In five years, what do you want your world to look like? It answers the question "Where do we aim to be?" When creating your vision statement assume your office will be on the cover of a magazine in five years. What do you hope your cover story is about?

A mission statement talks about why we exist and how we will get to where we want to be. It answers the questions "What do we do?" and "What makes us different?" A mission statement should be short, memorable and inspiring. When it's complete give it the T-shirt test: Will it fit on a tee and would you and your team wear it?

Calculate
Know your numbers. Your numbers are a priority, so know what they look like and what they mean. Do a complete overhead analysis to make sure your house is healthy and your income and expenses are inline. Next move to your production and collection and gather key performance indicators from your practice management system. Determine what's working and what's not.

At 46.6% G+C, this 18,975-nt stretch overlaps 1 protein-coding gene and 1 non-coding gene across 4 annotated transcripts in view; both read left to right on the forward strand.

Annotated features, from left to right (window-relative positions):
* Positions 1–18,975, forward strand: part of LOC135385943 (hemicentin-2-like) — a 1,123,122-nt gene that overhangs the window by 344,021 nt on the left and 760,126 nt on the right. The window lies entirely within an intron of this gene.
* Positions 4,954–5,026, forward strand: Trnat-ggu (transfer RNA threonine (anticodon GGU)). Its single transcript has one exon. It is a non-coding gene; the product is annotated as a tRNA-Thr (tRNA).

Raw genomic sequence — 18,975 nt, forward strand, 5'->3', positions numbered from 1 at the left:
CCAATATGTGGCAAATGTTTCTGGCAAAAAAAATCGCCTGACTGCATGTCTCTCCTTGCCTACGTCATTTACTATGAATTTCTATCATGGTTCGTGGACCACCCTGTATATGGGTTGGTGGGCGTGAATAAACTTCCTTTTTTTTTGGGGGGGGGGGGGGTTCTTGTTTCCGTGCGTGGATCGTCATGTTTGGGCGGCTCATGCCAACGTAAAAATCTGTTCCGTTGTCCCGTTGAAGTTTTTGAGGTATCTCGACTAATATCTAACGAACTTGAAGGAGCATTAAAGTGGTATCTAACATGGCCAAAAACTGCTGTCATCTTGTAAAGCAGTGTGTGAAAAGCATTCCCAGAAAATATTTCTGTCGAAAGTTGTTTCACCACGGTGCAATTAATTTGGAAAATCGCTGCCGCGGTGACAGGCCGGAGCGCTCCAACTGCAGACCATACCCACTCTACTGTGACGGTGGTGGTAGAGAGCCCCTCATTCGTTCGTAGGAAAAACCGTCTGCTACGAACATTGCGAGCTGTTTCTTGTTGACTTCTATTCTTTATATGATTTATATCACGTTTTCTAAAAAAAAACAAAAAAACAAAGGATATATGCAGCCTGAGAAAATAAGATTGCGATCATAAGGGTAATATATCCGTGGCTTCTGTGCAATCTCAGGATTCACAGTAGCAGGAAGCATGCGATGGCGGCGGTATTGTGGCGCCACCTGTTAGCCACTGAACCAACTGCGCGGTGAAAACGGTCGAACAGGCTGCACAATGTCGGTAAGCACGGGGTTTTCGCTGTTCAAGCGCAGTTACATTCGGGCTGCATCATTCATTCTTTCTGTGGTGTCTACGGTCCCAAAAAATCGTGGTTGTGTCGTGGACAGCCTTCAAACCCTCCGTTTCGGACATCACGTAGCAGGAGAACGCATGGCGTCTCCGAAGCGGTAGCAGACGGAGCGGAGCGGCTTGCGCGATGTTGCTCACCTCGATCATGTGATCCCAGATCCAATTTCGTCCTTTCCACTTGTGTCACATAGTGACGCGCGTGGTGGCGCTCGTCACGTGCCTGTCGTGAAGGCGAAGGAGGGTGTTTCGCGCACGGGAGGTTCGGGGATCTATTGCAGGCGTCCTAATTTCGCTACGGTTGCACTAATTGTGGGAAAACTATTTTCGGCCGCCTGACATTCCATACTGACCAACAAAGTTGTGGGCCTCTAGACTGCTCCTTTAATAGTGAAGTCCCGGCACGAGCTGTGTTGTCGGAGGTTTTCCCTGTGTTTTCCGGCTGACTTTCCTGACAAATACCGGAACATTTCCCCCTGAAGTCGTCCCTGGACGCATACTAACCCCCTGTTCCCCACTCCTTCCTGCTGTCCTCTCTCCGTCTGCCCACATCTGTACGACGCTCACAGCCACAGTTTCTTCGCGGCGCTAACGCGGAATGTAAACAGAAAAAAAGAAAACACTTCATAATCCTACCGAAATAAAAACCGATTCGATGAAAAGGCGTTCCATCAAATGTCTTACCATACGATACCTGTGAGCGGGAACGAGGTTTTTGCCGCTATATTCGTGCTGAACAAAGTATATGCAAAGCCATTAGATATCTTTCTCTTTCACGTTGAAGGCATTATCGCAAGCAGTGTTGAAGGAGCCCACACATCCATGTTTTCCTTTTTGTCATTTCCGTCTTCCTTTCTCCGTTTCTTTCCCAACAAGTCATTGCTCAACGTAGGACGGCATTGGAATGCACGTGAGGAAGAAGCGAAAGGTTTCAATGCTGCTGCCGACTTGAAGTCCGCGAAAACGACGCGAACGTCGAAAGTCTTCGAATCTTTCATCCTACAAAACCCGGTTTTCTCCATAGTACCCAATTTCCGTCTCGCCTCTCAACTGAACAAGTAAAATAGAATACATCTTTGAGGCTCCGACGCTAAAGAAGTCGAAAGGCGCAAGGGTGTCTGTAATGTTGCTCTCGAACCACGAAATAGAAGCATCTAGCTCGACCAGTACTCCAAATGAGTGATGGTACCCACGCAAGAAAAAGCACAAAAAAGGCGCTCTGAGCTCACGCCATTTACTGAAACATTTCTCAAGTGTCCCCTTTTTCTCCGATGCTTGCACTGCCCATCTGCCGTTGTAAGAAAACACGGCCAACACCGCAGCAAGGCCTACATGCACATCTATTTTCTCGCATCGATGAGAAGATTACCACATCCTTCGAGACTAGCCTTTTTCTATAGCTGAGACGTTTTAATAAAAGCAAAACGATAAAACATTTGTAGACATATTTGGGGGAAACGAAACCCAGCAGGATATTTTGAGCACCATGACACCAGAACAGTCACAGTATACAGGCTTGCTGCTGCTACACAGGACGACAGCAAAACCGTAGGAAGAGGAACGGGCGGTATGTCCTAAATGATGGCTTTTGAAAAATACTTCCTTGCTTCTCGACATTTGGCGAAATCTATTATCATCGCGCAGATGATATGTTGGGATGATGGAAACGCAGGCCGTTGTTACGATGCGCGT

After the number analysis is complete and you have all your key data points, move to planning the next several years. There are specific questions to ask, like:

  • What production/collection goals must you meet to achieve your goals?
  • How will your expenses increase?
  • Do you want to be able to work less but make more?
  • Will you add equipment?
  • Will you add team members?
  • Will you add new types of dentistry?
  • These are just a few of the questions you should be answering during this process. Bottom line it is imperative to get and keep your numbers healthy.